On this day in history in 1860 Axminster Railway Station opened, officially linking the town up to Exeter as part of the London and South Western Railway’s (LSWR) main line between London (Waterloo) and Exeter. The decision had caused much debate in parliament and when the Yeovil to Exeter route was chosen in 1856 it was described as: ‘[…] the greatest revolution since the Black Death.’ (Dudley, 1988, p. 141).
The station, which was designed in 1859 in mock Gothic style by the Victorian architect, Sir William Tite and Edward Clifton, significantly increased the prosperity in the town as it brought tourists to the area who often chose to stop off in the town on their way to Lyme Regis, as well as visiting Axminster itself. Many of the local inns and hotels benefited as a result and The George Hotel famously ran a horse-bus which met travelers at the station as can be seen in the images. Horse-buses were not limited to just the town however, and there were regular services in operation between Axminster and Lyme Regis along with the outlying villages.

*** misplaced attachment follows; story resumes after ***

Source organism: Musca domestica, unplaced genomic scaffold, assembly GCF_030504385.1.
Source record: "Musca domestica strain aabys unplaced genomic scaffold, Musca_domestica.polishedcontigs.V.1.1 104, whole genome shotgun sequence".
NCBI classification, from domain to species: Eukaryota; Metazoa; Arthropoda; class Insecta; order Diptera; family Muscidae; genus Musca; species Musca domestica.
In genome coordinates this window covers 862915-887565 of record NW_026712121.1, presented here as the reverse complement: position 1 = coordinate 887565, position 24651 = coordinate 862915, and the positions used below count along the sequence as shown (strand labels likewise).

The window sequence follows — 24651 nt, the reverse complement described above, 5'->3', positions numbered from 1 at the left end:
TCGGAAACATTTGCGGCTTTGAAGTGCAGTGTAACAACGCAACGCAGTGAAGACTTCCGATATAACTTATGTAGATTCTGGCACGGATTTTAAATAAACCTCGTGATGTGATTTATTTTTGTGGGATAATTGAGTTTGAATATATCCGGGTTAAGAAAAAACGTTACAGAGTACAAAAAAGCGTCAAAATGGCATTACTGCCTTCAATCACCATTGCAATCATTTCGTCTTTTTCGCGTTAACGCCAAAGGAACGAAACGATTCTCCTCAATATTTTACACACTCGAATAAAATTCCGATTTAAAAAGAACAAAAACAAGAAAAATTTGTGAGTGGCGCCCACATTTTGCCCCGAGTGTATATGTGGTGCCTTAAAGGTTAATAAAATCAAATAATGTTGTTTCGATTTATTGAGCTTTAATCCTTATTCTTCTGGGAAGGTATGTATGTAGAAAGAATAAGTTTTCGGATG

On 24 August 1903 the branch line from Axminster to Lyme Regis was opened but sadly closed in the 1960s as a part of the ‘Beeching Cuts’. Dr Richard Beeching was the Chairman of British Railways Board in the 1960s and was responsible for the closure of thousands of stations as a result of the findings of his report, ‘The Reshaping of British Railways,’ which was published on 27 March 1963. Beeching cannot be held wholly accountable however as between the World Wars over 1,300 miles of unprofitable railway had already been closed by the railway companies. Axminster however, as a principal station on the main line between London (Waterloo) and Exeter survived the cuts and today is a popular and widely used station with a café situated in the old goods shed.
Dudley, A. (1988). ‘The Wheel Turns,’ The Book of Axminster. Buckingham: Barracuda Books Limited. P141.